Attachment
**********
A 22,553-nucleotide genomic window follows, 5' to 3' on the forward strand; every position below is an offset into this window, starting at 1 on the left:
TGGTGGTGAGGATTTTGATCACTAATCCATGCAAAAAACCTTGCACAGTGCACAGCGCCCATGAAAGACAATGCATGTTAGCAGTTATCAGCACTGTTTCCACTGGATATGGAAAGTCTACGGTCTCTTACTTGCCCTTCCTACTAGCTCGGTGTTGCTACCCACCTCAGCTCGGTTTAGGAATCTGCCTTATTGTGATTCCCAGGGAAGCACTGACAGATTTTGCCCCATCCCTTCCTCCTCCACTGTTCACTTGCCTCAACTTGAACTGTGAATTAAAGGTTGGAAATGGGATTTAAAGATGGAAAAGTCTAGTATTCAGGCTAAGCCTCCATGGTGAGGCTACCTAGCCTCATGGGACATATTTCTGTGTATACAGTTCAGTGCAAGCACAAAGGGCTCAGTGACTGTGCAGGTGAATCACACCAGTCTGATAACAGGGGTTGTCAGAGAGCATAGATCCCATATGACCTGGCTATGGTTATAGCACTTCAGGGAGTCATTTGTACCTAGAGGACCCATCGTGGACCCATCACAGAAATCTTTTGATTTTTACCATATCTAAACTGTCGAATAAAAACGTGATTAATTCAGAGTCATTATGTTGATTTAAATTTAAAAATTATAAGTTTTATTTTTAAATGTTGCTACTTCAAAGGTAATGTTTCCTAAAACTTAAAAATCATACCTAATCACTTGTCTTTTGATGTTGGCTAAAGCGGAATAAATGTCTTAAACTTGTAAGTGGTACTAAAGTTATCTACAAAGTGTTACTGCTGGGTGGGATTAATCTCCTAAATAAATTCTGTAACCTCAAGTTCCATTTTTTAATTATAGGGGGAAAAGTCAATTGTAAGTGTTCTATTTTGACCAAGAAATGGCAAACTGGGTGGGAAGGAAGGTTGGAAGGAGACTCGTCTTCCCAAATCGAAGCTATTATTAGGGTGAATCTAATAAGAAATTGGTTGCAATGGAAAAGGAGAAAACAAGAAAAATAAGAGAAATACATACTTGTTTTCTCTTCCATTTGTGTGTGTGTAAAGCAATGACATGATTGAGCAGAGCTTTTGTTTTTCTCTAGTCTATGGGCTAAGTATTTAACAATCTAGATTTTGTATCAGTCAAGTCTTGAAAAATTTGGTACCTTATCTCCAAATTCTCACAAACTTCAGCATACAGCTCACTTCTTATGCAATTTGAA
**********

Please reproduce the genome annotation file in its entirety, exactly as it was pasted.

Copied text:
A 22,553-nucleotide genomic window follows, 5' to 3' on the forward strand; every position below is an offset into this window, starting at 1 on the left:
TGGTGGTGAGGATTTTGATCACTAATCCATGCAAAAAACCTTGCACAGTGCACAGCGCCCATGAAAGACAATGCATGTTAGCAGTTATCAGCACTGTTTCCACTGGATATGGAAAGTCTACGGTCTCTTACTTGCCCTTCCTACTAGCTCGGTGTTGCTACCCACCTCAGCTCGGTTTAGGAATCTGCCTTATTGTGATTCCCAGGGAAGCACTGACAGATTTTGCCCCATCCCTTCCTCCTCCACTGTTCACTTGCCTCAACTTGAACTGTGAATTAAAGGTTGGAAATGGGATTTAAAGATGGAAAAGTCTAGTATTCAGGCTAAGCCTCCATGGTGAGGCTACCTAGCCTCATGGGACATATTTCTGTGTATACAGTTCAGTGCAAGCACAAAGGGCTCAGTGACTGTGCAGGTGAATCACACCAGTCTGATAACAGGGGTTGTCAGAGAGCATAGATCCCATATGACCTGGCTATGGTTATAGCACTTCAGGGAGTCATTTGTACCTAGAGGACCCATCGTGGACCCATCACAGAAATCTTTTGATTTTTACCATATCTAAACTGTCGAATAAAAACGTGATTAATTCAGAGTCATTATGTTGATTTAAATTTAAAAATTATAAGTTTTATTTTTAAATGTTGCTACTTCAAAGGTAATGTTTCCTAAAACTTAAAAATCATACCTAATCACTTGTCTTTTGATGTTGGCTAAAGCGGAATAAATGTCTTAAACTTGTAAGTGGTACTAAAGTTATCTACAAAGTGTTACTGCTGGGTGGGATTAATCTCCTAAATAAATTCTGTAACCTCAAGTTCCATTTTTTAATTATAGGGGGAAAAGTCAATTGTAAGTGTTCTATTTTGACCAAGAAATGGCAAACTGGGTGGGAAGGAAGGTTGGAAGGAGACTCGTCTTCCCAAATCGAAGCTATTATTAGGGTGAATCTAATAAGAAATTGGTTGCAATGGAAAAGGAGAAAACAAGAAAAATAAGAGAAATACATACTTGTTTTCTCTTCCATTTGTGTGTGTGTAAAGCAATGACATGATTGAGCAGAGCTTTTGTTTTTCTCTAGTCTATGGGCTAAGTATTTAACAATCTAGATTTTGTATCAGTCAAGTCTTGAAAAATTTGGTACCTTATCTCCAAATTCTCACAAACTTCAGCATACAGCTCACTTCTTATGCAATTTGAA